skot AT izzlepfaff DOT com
Tuesday, 22 February
Over the (mercifully long) weekend, I did something rare for me these days: I left the house. Yes, the wife and I, professional shut-ins in our dotage, actually tasted the night air on TWO WHOLE NIGHTS rather than watching the latest ass-bomb go off on pay-per-view. We went to see our chosen craft, some theatah.
Friday night was barely theater, really: it was a show called Delaware, which featured some very loose-limbed performance art-stuff that basically served as framing devices for a band named . . . oh dear . . . "Awesome." (I can make fun of this band's name because (a) it's just terrible, and (b) they all know it, and (c) I am friends with all the band members--two of them served as my groomsmen, in fact.)
We had a great time; Awesome plays an art-rock sort of wankery that I can firmly get behind; I annoyed them all afterwards by telling them that they put on a really great Grandaddy show. (Strangely, I liked their music; not so much Grandaddy's. Further proof that I am a complicated man . . . or just a dithering fool.) Anyway, it's impossible for me to be impartial anyway, as they are all my pals, so it was just nice to have a good time. And to hear lyrics along the lines of "My mouth tastes like my mouth." I await their collaboration with Laurie Anderson with a mixture of dread and anticipation.
Then on Saturday, the wife and I were treated to FREE TICKETS to see one of the more lauded current shows in town, a production of Clifford Odets' Waiting for Lefty. We also knew many members of this production as well, and they acquitted themselves very well--the performances were, for the most part, superb, and the director (another acquaintance of ours) gave up a typically inventive and engaging production.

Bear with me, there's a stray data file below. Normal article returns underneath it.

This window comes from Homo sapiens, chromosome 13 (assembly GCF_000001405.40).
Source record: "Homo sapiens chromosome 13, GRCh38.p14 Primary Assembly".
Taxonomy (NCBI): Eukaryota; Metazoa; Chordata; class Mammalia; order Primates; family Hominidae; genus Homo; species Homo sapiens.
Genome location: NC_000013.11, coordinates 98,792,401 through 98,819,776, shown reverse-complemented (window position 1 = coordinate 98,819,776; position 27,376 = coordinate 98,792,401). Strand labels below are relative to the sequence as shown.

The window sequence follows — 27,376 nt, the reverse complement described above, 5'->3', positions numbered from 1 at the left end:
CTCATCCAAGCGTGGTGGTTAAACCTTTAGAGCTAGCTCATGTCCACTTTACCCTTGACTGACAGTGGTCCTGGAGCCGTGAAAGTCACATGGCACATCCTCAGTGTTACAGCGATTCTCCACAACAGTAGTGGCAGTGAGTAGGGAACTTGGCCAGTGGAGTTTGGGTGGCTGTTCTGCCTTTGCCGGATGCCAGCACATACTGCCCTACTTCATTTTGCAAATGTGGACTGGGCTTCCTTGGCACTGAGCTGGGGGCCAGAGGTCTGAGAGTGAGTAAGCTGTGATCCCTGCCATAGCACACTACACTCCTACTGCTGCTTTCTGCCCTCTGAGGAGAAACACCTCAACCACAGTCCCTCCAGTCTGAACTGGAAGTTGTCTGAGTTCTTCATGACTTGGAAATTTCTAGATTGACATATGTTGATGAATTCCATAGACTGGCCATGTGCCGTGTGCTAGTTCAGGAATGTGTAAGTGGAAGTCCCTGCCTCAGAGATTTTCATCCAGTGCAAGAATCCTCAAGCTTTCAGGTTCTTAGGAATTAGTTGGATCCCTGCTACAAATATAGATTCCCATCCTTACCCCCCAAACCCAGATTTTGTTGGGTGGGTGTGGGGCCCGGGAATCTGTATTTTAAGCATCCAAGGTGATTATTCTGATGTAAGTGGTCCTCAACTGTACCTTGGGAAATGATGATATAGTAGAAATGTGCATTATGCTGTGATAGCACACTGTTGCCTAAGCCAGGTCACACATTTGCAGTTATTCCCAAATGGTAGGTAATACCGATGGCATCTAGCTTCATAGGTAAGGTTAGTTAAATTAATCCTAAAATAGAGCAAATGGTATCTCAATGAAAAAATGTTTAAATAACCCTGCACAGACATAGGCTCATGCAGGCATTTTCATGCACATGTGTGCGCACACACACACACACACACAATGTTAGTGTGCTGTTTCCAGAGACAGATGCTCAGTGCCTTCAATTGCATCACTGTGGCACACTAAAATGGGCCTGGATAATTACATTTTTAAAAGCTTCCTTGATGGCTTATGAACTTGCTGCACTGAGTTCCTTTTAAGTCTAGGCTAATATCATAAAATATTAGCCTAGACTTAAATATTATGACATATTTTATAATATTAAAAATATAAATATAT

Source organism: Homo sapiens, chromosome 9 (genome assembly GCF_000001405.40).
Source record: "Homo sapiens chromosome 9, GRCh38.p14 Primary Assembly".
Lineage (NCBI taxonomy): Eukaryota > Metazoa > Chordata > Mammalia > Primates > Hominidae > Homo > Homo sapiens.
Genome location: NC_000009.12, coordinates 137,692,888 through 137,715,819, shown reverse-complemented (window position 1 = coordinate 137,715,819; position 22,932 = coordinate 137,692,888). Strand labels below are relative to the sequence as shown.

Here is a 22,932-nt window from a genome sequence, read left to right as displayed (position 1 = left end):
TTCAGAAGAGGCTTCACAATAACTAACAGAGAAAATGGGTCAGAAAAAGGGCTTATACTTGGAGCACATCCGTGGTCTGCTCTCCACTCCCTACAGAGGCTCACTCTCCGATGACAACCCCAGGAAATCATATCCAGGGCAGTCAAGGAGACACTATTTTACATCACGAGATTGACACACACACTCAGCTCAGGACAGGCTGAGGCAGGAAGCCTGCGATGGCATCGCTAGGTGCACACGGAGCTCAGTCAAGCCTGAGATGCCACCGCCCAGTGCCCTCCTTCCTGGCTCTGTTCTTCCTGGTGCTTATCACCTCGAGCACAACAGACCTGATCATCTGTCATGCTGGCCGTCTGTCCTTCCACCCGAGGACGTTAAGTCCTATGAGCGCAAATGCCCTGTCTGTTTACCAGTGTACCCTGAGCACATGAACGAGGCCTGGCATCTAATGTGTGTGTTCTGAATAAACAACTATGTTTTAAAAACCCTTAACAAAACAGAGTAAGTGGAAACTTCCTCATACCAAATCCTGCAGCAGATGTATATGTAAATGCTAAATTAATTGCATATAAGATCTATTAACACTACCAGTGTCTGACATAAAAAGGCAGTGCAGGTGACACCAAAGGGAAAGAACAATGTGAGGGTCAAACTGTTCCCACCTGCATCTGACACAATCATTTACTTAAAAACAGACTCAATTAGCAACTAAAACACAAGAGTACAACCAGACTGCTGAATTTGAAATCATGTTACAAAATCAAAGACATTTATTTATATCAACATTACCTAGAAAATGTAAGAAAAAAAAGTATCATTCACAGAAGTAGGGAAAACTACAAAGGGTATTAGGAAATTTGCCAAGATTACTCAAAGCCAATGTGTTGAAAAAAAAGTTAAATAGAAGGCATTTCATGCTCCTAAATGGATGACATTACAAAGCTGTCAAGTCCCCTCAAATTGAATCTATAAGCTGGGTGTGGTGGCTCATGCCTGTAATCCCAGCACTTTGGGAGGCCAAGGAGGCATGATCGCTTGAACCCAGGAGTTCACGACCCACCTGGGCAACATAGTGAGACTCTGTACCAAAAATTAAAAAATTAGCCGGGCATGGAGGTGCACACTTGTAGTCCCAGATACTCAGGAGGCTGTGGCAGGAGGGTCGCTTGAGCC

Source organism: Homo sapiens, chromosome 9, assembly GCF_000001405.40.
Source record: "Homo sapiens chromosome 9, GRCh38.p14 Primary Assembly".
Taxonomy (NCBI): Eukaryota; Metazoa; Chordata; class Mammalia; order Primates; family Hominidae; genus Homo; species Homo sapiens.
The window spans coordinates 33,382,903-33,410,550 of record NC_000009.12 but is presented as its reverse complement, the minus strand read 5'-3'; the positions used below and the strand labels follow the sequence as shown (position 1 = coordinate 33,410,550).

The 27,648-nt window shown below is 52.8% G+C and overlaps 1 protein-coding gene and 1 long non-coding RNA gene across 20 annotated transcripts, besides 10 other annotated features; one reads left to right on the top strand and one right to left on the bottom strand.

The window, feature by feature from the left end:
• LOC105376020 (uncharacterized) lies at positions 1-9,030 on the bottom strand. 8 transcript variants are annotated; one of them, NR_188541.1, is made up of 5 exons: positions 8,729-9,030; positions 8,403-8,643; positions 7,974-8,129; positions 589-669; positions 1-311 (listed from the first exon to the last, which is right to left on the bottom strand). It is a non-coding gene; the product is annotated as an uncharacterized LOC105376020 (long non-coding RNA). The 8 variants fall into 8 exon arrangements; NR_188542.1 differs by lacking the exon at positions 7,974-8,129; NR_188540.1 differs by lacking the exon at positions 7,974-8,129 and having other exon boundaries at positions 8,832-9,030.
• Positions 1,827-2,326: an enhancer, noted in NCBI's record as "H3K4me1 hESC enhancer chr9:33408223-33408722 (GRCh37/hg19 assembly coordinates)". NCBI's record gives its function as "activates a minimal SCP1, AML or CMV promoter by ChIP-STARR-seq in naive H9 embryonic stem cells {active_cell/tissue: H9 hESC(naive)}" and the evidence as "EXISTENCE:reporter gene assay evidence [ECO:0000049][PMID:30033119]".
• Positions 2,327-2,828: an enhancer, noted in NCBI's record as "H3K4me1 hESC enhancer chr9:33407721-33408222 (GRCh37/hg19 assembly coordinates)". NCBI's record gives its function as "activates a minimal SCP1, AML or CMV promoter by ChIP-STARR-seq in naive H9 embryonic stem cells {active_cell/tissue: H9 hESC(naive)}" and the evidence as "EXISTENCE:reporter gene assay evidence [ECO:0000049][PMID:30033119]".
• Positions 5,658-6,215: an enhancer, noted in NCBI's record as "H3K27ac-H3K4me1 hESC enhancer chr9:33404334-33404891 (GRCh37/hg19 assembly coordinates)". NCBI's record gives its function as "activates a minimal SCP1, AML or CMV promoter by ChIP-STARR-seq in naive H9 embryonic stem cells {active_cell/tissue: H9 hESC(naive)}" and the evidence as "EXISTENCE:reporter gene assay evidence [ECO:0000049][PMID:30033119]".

Too bad the play is so fucking terrible. It just chafes me that so many people in town are howling about how great this show is, because, unfortunately, it is not. What it is is a simpleminded, ham-handed, clumsy pile of claptrap gussied up with song and bombast so that what you're left with is something like several SNL sketches as written by Bertolt Brecht, minus, you know, the talent.
It's not hard to figure out why a show like this was picked, given our political climate and the typically pinko (or, well, lefty) bent of most theater folks. (It's a series of vignettes regarding Depression-era cabbies and their corrupt union. It's main message: FIGHT FOR YOUR RIGHTS! This philosophy has resonated through the ages with some of our society's finest thinkers, such as the Beastie Boys.) What is difficult to understand is why this play was picked, as it wanders aimlessly from scene to scene, bringing with each two or three utterly dimensionless stock characters uttering inane, cliched dialogue. Hard-luck cabbie arrives home to find his furniture repossessed, his wife weeping about How we gonna feed our children, Joe? Check! Young gal in love with her hard-luck cabbie beau, but her brother disapproves? Check! Doctor getting fired due to hospital cutbacks because, despite seniority, she's a . . . Jew? Check!
Look, I'm not unsympathetic to anything the play tried, however ineptly, to say: I definitely skew towards the pinko side of many, if not most issues. What just bums me out is when they're delivered so badly, so baldly, so shoddily, that it dilutes the message to the point of irrelevance. The left isn't exactly kicking ass these days, and it saddens me to go see a play that ostensibly aims towards shoring up our resolve, and ends up being something that not only just preaches to the choir, but becomes good fodder for those who would tear down that resolve. Clifford Odets was what we don't need any more of: a boring hack with a good heart; a true believer without any of the chops he needed to get his message heard.